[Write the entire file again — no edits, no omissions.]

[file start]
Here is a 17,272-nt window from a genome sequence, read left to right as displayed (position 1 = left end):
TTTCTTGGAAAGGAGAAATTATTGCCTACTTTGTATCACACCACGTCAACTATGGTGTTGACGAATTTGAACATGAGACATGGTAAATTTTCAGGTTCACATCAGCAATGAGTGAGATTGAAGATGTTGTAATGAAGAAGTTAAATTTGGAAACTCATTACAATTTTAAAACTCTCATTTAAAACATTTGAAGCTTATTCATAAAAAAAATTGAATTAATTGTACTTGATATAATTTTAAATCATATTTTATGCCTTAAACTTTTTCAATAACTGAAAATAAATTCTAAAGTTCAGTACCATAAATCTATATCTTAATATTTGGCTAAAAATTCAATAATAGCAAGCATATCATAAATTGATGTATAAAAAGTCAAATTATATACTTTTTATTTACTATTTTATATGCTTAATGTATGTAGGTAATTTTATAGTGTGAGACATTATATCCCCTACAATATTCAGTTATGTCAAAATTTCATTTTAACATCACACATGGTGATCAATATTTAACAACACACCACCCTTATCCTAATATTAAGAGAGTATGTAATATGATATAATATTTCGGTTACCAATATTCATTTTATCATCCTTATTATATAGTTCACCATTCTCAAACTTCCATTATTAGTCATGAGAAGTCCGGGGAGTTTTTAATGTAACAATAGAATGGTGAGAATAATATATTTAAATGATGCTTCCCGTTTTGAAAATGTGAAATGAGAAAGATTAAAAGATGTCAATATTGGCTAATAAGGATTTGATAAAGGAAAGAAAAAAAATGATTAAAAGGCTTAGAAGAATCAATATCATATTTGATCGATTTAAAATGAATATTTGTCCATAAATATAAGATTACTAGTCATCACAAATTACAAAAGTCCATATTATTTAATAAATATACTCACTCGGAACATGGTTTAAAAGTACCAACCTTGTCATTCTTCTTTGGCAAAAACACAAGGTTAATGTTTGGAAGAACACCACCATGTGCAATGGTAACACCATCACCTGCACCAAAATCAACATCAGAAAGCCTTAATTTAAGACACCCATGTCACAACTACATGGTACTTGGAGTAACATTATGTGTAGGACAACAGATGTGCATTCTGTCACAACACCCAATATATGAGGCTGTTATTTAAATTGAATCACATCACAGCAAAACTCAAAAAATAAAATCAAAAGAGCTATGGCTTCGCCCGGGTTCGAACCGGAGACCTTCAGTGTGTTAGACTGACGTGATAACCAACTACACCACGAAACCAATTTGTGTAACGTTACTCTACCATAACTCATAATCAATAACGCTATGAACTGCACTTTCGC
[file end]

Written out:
Here is a 17,272-nt window from a genome sequence, read left to right as displayed (position 1 = left end):
TTTCTTGGAAAGGAGAAATTATTGCCTACTTTGTATCACACCACGTCAACTATGGTGTTGACGAATTTGAACATGAGACATGGTAAATTTTCAGGTTCACATCAGCAATGAGTGAGATTGAAGATGTTGTAATGAAGAAGTTAAATTTGGAAACTCATTACAATTTTAAAACTCTCATTTAAAACATTTGAAGCTTATTCATAAAAAAAATTGAATTAATTGTACTTGATATAATTTTAAATCATATTTTATGCCTTAAACTTTTTCAATAACTGAAAATAAATTCTAAAGTTCAGTACCATAAATCTATATCTTAATATTTGGCTAAAAATTCAATAATAGCAAGCATATCATAAATTGATGTATAAAAAGTCAAATTATATACTTTTTATTTACTATTTTATATGCTTAATGTATGTAGGTAATTTTATAGTGTGAGACATTATATCCCCTACAATATTCAGTTATGTCAAAATTTCATTTTAACATCACACATGGTGATCAATATTTAACAACACACCACCCTTATCCTAATATTAAGAGAGTATGTAATATGATATAATATTTCGGTTACCAATATTCATTTTATCATCCTTATTATATAGTTCACCATTCTCAAACTTCCATTATTAGTCATGAGAAGTCCGGGGAGTTTTTAATGTAACAATAGAATGGTGAGAATAATATATTTAAATGATGCTTCCCGTTTTGAAAATGTGAAATGAGAAAGATTAAAAGATGTCAATATTGGCTAATAAGGATTTGATAAAGGAAAGAAAAAAAATGATTAAAAGGCTTAGAAGAATCAATATCATATTTGATCGATTTAAAATGAATATTTGTCCATAAATATAAGATTACTAGTCATCACAAATTACAAAAGTCCATATTATTTAATAAATATACTCACTCGGAACATGGTTTAAAAGTACCAACCTTGTCATTCTTCTTTGGCAAAAACACAAGGTTAATGTTTGGAAGAACACCACCATGTGCAATGGTAACACCATCACCTGCACCAAAATCAACATCAGAAAGCCTTAATTTAAGACACCCATGTCACAACTACATGGTACTTGGAGTAACATTATGTGTAGGACAACAGATGTGCATTCTGTCACAACACCCAATATATGAGGCTGTTATTTAAATTGAATCACATCACAGCAAAACTCAAAAAATAAAATCAAAAGAGCTATGGCTTCGCCCGGGTTCGAACCGGAGACCTTCAGTGTGTTAGACTGACGTGATAACCAACTACACCACGAAACCAATTTGTGTAACGTTACTCTACCATAACTCATAATCAATAACGCTATGAACTGCACTTTCGC